#AtoZChallenge — Mindful Eating

This post is part of the April A to Z Blogging Challenge, where I am challenging myself to reflect on other A to Z posts that I come across.


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Freshly made pasta is AMAZING. (This photo was taken before I started the keto diet, heh.)

Mindful eating is the practice of cultivating an open-minded awareness of how the food we choose to eat affects one’s body, feelings, mind, and all that is around us.

(source)

When I was a kid, my parents didn’t exactly encourage mindful eating. Eating was something I would always do at great speed, to the point where I would get scolded for rushing through dinner. I just didn’t want to sit at the dinner table any longer than I had to. It was all “What did you do today,” which I always found mind numbingly boring because it didn’t seem like actually talking so much as just going over itineraries.

I’ve also realized, upon reflection, that meals growing up were always very portion controlled and… kind of like being on a diet without anyone ever really needing to or saying the word diet. My dad likes to cook, and when I went off to college I didn’t realize that chicken stock and similar things could actually be bought in stores rather than made at home. Homemade stock, homemade tomato sauce, and homemade burgers cooked in the oven on little racks so all the fat (and moisture, and flavor) dripped out. Desserts were for special occasions, or if we had extra pears that my dad felt like poaching and making a simple syrup for, or sometimes just raspberries from the backyard with a little sugar and cream. If we had garlic bread, there were exactly four servings of garlic bread and no extras.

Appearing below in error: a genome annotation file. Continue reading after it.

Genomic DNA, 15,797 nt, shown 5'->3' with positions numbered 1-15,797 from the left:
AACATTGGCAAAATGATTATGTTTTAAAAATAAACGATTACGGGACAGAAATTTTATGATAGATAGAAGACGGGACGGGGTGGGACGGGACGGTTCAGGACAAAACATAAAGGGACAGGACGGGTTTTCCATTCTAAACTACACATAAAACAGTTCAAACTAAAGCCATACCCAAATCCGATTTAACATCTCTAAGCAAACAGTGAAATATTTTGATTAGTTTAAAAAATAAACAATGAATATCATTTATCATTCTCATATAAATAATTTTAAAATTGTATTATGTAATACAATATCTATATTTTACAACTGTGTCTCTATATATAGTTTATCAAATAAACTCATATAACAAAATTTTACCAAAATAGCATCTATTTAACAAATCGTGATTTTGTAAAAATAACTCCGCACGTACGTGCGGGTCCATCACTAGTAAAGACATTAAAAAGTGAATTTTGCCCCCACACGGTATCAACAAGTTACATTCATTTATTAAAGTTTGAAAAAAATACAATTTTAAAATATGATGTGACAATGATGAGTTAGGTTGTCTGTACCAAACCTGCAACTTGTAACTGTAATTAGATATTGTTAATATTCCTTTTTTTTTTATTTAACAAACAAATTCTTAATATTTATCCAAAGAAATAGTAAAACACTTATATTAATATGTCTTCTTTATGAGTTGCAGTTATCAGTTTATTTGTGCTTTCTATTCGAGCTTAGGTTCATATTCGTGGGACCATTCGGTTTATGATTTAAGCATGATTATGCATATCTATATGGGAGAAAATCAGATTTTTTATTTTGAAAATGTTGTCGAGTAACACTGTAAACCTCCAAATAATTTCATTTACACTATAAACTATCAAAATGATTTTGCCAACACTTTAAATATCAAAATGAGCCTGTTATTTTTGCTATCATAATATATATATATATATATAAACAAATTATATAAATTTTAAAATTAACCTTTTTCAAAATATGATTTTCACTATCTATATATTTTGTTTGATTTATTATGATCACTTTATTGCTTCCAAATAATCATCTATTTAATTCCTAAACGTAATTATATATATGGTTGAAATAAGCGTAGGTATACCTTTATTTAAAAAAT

There was always one protein, one starch, and one vegetable, all of which were mandatory. Concessions were made for my dislike of certain vegetables, so I was never dragged kicking and screaming into eating a salad but I did choke down my fair share of broccoli. And if I took a really big scoop of mashed potatoes, or of rice, or of pasta, I often got a brief reminder not to eat too much starchy, bready things because then I might get fat.

When I savored food, it was in the somewhat rare evenings where we went out, or when I was at my Grandma’s house. Even then, I didn’t think too much of it.

Living in Sonoma County has changed my relationship with food entirely. Most of the restaurants around here have farm-to-table leanings, so everything is fresh and vivid and delicately nuanced with flavor. It’s that moment when you close your eyes and eat slowly, so slowly that in some moments you don’t even necessarily chew because you’re too distracted by just tasting, experiencing the moment.

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Chocolate Avocado Parfaits, with fresh raspberries and Pamela’s gf graham crackers crumbled up.

Kristen talks in her Healthy Eating Blog ‘Eating The Moment‘ post about how “eating often leaves us with feelings of guilt. We don’t listen to our bodies, but give in to our minds that are tricking us into thinking we’re hungry.” I remember experiencing that. But the more I take the time to savor my food, the less guilt I feel.